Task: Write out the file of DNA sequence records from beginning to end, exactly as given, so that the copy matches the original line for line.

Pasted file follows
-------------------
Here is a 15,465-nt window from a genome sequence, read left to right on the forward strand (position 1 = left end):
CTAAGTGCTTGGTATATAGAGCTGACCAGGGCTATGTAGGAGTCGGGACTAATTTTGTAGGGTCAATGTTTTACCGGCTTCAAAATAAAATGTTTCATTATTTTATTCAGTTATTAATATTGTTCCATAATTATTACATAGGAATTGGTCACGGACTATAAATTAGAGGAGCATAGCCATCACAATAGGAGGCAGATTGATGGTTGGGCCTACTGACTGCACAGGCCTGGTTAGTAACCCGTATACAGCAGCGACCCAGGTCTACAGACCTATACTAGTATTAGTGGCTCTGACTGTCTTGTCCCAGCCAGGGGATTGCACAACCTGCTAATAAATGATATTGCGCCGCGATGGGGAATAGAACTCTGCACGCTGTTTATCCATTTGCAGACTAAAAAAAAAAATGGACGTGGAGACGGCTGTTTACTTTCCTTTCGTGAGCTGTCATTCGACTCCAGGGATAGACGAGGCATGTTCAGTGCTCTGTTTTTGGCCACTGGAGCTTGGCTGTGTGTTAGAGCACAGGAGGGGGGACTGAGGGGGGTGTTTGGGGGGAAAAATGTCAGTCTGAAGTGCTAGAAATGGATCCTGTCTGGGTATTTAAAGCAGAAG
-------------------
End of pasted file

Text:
Here is a 15,465-nt window from a genome sequence, read left to right on the forward strand (position 1 = left end):
CTAAGTGCTTGGTATATAGAGCTGACCAGGGCTATGTAGGAGTCGGGACTAATTTTGTAGGGTCAATGTTTTACCGGCTTCAAAATAAAATGTTTCATTATTTTATTCAGTTATTAATATTGTTCCATAATTATTACATAGGAATTGGTCACGGACTATAAATTAGAGGAGCATAGCCATCACAATAGGAGGCAGATTGATGGTTGGGCCTACTGACTGCACAGGCCTGGTTAGTAACCCGTATACAGCAGCGACCCAGGTCTACAGACCTATACTAGTATTAGTGGCTCTGACTGTCTTGTCCCAGCCAGGGGATTGCACAACCTGCTAATAAATGATATTGCGCCGCGATGGGGAATAGAACTCTGCACGCTGTTTATCCATTTGCAGACTAAAAAAAAAAATGGACGTGGAGACGGCTGTTTACTTTCCTTTCGTGAGCTGTCATTCGACTCCAGGGATAGACGAGGCATGTTCAGTGCTCTGTTTTTGGCCACTGGAGCTTGGCTGTGTGTTAGAGCACAGGAGGGGGGACTGAGGGGGGTGTTTGGGGGGAAAAATGTCAGTCTGAAGTGCTAGAAATGGATCCTGTCTGGGTATTTAAAGCAGAAG